For instance, UK nationals receive a stamp in their passport when entering Schengen member states because they are only allowed to stay up to 90 days within an 180 period (unless they have a visa or residency card).

READ ALSO: Brexit: EU asks border police not to stamp passports of British residents 

People coming from the EU to the UK can generally visit as a tourist for up to six months without a visa – but are not allowed to carry out any work while there.

So which passport should you show?

The first thing to be aware of is there are no specific rules on travelling with more than one passport. 

Travellers can choose to use whichever passport they prefer when going to a country. 

But one thing to note is that it’s worth using the passport that is best suited to your destination when travelling there. Each country has its own set of immigration and visa rules that you’ll need to research closely.

It could be that one passport is better suited for your trip – and you may be able to avoid visa requirements.  

READ ALSO: How powerful is the German passport?

In the case of the UK, many people are still getting to grips with the different rules that apply because it’s not in the EU anymore.

A question submitted to the Secretary of State for the Home Department in September 2021 provided some insight into this issue. 

The question from Labour’s Paul Blomfield asked what steps the UK government “is taking to enable dual UK and EU citizens to travel to the UK on an EU member state passport without having to further prove their UK citizenship?”

The Conservatives Kevin Foster said: “Border Force Officers examine all arriving passengers to establish whether they are British citizens, whether they require leave to enter or if they are exempt from immigration control.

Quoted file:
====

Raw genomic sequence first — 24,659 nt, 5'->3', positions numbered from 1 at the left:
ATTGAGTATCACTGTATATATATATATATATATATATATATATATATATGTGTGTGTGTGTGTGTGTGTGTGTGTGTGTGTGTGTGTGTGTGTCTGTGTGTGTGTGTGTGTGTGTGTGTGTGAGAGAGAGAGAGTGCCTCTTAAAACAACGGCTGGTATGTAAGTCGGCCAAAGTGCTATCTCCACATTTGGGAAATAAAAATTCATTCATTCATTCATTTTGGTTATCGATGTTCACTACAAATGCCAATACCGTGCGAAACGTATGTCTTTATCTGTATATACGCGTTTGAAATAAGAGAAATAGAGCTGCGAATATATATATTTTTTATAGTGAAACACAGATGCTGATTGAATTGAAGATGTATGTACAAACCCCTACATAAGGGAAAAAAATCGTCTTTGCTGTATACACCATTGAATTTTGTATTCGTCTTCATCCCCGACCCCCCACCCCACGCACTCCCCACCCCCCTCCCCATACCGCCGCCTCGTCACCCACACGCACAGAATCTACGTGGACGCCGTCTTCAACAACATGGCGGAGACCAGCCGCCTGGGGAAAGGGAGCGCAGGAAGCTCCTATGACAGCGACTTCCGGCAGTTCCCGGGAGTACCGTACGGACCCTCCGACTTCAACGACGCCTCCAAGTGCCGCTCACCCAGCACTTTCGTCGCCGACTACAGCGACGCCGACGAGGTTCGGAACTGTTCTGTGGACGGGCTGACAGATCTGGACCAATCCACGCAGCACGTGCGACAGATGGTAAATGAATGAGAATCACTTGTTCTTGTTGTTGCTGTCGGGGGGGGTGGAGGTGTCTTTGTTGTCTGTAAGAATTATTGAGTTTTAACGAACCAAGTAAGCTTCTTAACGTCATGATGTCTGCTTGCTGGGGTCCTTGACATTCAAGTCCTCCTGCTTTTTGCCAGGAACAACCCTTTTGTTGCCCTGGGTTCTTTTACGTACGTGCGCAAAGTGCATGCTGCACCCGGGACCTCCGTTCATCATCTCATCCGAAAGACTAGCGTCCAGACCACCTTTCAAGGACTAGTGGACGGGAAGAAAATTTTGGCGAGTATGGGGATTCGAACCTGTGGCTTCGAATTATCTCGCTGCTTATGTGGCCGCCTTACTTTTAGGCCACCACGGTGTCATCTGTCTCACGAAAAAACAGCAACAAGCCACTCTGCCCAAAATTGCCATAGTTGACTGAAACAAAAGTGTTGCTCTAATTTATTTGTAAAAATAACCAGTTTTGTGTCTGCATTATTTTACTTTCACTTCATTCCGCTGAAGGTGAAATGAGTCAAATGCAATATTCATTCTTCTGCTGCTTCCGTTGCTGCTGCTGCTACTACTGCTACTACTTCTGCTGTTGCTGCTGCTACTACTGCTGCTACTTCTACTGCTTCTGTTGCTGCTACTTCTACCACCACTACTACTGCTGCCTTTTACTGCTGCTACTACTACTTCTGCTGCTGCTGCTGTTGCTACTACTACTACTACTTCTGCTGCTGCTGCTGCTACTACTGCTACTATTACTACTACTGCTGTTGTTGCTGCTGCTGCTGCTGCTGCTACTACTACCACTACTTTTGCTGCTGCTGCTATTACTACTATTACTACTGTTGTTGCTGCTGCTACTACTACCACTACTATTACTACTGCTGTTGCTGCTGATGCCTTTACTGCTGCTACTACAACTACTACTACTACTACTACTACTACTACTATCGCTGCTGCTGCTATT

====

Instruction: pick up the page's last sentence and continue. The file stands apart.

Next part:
“Where the passenger claims to be British, but does not hold any evidence of British citizenship, the officer will conduct all relevant checks to satisfy themselves the passenger is British.

Border control at Hamburg airport.

Border control at Hamburg airport. Photo: picture alliance/dpa | Christian Charisius

“When dual nationals who are eligible to use e-gates travel to the UK, they will enter via the e-gates without being examined by an immigration officer.

“We recommend all dual nationals, including EU citizens, travel on their British passport or with evidence or their British citizenship to minimise any potential delay at the border or when commencing their journey.”

The Local contacted the UK Home Office to ask if there was any official advice. 

A spokesman said: “An individual can present whichever passport they desire to enter the UK, however they will be subject to the entry requirements associated with the nationality of the passport they present.”

They said anyone who is looking for more information should check out guidance on entering the UK and on dual nationality.

In short, if you present a German passport on entry to the UK you will be treated the same as any other German citizen – which can include being quizzed about your reasons for visiting the UK – as border guards have no way of knowing that you are a dual-national. 

Do I have to carry both passports?

There’s no rule requiring you to have both passports, but you won’t get the benefits of a British passport (entry into the UK without questions) if you don’t show it.

Likewise if you are a French-British dual national and you enter France on your UK passport, you will need to use the non-EU queue and may have your passport stamped.

Should I think about anything else?

An important thing to remember is that if you apply for a visa and register your passport details, the same passport has to be used to enter the country. 

It could also make sense to travel with both passports, just in case. 

However, note that some countries – like the US – require that US nationals use a US passport to enter and leave the States even if they are dual nationals. 

In general, it’s best to use the same passport you entered a country with to depart.

The rules and systems are different depending on the country. But many countries require people to show their passport when leaving – and they will either stamp or scan the passport – this is how authorities know that a foreign visitor hasn’t overstayed their time in the country. 

So if your passport is checked as you leave the UK, you should show the one you arrived with, just to ensure there is a record of you arriving and leaving.

However as you enter France/Germany/other EU destination, you can show your EU passport in order to maximise the travel benefits of freedom of movement.